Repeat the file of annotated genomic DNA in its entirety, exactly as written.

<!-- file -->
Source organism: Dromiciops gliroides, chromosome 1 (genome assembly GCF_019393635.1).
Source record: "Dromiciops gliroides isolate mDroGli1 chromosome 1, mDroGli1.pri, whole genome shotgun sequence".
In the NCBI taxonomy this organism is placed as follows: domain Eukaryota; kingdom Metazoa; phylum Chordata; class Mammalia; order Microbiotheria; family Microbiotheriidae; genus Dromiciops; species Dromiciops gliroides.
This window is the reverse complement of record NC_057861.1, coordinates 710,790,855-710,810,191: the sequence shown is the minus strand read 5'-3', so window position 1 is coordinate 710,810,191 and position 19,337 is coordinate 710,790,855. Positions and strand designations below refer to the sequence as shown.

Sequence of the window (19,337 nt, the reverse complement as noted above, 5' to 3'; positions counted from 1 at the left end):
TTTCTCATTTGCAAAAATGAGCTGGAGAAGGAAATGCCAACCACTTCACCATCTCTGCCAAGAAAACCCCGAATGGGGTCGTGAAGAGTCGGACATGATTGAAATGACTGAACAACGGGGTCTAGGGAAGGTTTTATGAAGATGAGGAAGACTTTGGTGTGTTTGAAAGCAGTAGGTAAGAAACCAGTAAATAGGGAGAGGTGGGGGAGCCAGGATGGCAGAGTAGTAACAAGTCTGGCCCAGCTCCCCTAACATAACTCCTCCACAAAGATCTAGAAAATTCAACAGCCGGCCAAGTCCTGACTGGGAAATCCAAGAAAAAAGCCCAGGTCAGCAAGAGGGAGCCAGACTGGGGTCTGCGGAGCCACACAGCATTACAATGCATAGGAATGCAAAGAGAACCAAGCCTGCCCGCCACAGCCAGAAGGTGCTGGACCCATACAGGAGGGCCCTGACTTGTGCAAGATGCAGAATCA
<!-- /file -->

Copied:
Source organism: Dromiciops gliroides, chromosome 1 (genome assembly GCF_019393635.1).
Source record: "Dromiciops gliroides isolate mDroGli1 chromosome 1, mDroGli1.pri, whole genome shotgun sequence".
In the NCBI taxonomy this organism is placed as follows: domain Eukaryota; kingdom Metazoa; phylum Chordata; class Mammalia; order Microbiotheria; family Microbiotheriidae; genus Dromiciops; species Dromiciops gliroides.
This window is the reverse complement of record NC_057861.1, coordinates 710,790,855-710,810,191: the sequence shown is the minus strand read 5'-3', so window position 1 is coordinate 710,810,191 and position 19,337 is coordinate 710,790,855. Positions and strand designations below refer to the sequence as shown.

Sequence of the window (19,337 nt, the reverse complement as noted above, 5' to 3'; positions counted from 1 at the left end):
TTTCTCATTTGCAAAAATGAGCTGGAGAAGGAAATGCCAACCACTTCACCATCTCTGCCAAGAAAACCCCGAATGGGGTCGTGAAGAGTCGGACATGATTGAAATGACTGAACAACGGGGTCTAGGGAAGGTTTTATGAAGATGAGGAAGACTTTGGTGTGTTTGAAAGCAGTAGGTAAGAAACCAGTAAATAGGGAGAGGTGGGGGAGCCAGGATGGCAGAGTAGTAACAAGTCTGGCCCAGCTCCCCTAACATAACTCCTCCACAAAGATCTAGAAAATTCAACAGCCGGCCAAGTCCTGACTGGGAAATCCAAGAAAAAAGCCCAGGTCAGCAAGAGGGAGCCAGACTGGGGTCTGCGGAGCCACACAGCATTACAATGCATAGGAATGCAAAGAGAACCAAGCCTGCCCGCCACAGCCAGAAGGTGCTGGACCCATACAGGAGGGCCCTGACTTGTGCAAGATGCAGAATCA